Culture is the driving factor behind why people feel connected — whether it is within a company, an industry group, a recreational club or a nonprofit organization. Although often overlooked, connection is critical to organizational success and essential to unlocking extraordinary performance in employees.
Many tech companies are known for their flexible culture and cutting-edge work styles; health and fitness companies are recognized for their eco-friendly wellness programs; and retail companies often offer a friendly and fun work environment. Slowly but surely, employers are beginning to say farewell to rigid work schedules and incorporate flex time and other perks. The energy industry has been at the forefront of this cultural change, recognizing the importance of employees feeling connected for years.
Energy companies carry a culture of volunteerism and giving back to the communities where they live and work. The Women’s Energy Network (WEN) educates, attracts, retains and develops professional women working across the energy value chain through a network of countless volunteers. Each volunteer is empowered through her individual employer to be involved and to further develop themselves and other women around them. WEN took a deeper look into some of the organizations that encourage their female employees to volunteer.
One energy company making waves due to its corporate culture is Chevron. The Chevron Way aims to establish a common understanding among employees and those who interact with the organization about who Chevron is, what it does, what it believes and what it plans to accomplish. This approach of unification is likely a contributing factor to the company being ranked No. 9 on Glassdoor.com’s 2014 list of the 25 companies that employees say have the best corporate cultures.
Deloitte is a WEN national sponsor that supports multiple professional volunteers each year and is paving the way for employee development and retention through culture. In September 2016, Deloitte announced a new family leave program where men and women alike are eligible for up to 16 weeks of fully paid leave to support a range of life events affecting them and their families. This is a first-of-its-kind program for a professional services organization and a testament to its culture and drive to be a good corporate citizen.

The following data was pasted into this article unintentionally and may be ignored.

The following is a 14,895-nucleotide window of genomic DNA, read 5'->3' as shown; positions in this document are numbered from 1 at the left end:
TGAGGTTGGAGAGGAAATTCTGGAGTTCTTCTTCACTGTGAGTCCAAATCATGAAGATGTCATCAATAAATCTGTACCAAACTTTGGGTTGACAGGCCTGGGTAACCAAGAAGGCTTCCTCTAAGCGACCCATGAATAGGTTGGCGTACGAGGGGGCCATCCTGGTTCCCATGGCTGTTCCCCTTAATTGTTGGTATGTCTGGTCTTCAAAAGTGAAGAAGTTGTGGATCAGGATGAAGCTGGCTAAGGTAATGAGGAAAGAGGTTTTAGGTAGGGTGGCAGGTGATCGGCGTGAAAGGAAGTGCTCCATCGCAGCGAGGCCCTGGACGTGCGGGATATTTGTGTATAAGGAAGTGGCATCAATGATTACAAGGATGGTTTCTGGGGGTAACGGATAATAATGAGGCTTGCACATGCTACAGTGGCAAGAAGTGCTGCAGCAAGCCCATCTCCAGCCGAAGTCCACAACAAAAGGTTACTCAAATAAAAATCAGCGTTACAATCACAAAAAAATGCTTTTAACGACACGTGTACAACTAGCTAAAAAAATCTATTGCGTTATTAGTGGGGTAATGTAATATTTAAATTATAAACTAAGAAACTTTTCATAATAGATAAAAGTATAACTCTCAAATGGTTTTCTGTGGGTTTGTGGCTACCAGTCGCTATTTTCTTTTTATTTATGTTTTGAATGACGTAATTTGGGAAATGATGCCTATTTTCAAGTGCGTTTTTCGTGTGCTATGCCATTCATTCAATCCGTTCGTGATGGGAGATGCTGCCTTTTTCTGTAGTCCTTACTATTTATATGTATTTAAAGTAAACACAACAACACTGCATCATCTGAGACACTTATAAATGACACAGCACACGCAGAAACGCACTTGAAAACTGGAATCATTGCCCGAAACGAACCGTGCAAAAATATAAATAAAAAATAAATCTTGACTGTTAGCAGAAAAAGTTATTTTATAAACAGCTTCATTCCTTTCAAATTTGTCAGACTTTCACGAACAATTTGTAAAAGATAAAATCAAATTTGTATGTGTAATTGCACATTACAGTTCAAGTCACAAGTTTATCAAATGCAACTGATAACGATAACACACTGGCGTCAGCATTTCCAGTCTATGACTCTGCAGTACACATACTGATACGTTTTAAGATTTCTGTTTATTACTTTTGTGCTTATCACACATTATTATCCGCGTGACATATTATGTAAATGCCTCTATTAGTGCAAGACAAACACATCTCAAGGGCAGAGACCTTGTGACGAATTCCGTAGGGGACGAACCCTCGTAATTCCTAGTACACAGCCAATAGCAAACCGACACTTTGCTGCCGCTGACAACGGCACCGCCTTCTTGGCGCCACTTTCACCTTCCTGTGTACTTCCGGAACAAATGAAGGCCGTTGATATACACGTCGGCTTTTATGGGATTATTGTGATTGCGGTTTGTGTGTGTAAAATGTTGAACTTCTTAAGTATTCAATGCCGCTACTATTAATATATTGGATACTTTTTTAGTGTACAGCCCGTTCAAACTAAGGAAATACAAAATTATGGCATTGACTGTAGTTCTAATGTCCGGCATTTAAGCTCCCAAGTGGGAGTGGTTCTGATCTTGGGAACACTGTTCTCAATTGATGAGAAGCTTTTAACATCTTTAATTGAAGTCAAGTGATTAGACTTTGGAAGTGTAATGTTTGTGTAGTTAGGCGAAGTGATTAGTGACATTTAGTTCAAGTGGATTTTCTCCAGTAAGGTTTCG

Hess Corporation is a regular sponsor of WEN Houston and encourages its female employees to get involved. It also cultivates a culture of giving back to the community through education of not just its own employees, but of future energy professionals. In December 2016, Bismarck State College reported that Hess Corporation donated nearly $200,000 worth of oil and gas-related equipment to aid students studying energy — the third such time that Hess has given money and equipment to the school.
While some may view the companies we work for as simply organizations out to make money, the reality is that the culture of each company has greater impact on the bottom line than many realize. A company’s culture drives employee retention, employee satisfaction and community development. We can see these companies place a large emphasis not only on supporting their employees while physically in the office, but also fostering their development outside of the office. Additionally, they give back to their communities by encouraging volunteerism and promoting corporate goodwill. All of these benefits propel employee performance and provide a competitive advantage to any organization.
As you settle into the new year and work on new goals, challenge yourself to be a culture-driven leader who helps to shape, enhance or influence the success of your company’s culture. Seek to align yourself with high-caliber professionals whose leadership skills are invaluable. Network with executives or millennials who thrive on sharing lessons learned and personal experiences in their company’s culture evolution.
For more information about WEN, visit www.womensenergynetwork.org.Click here for reuse options!
Copyright 2017 SHALE Oil & Gas Business Magazine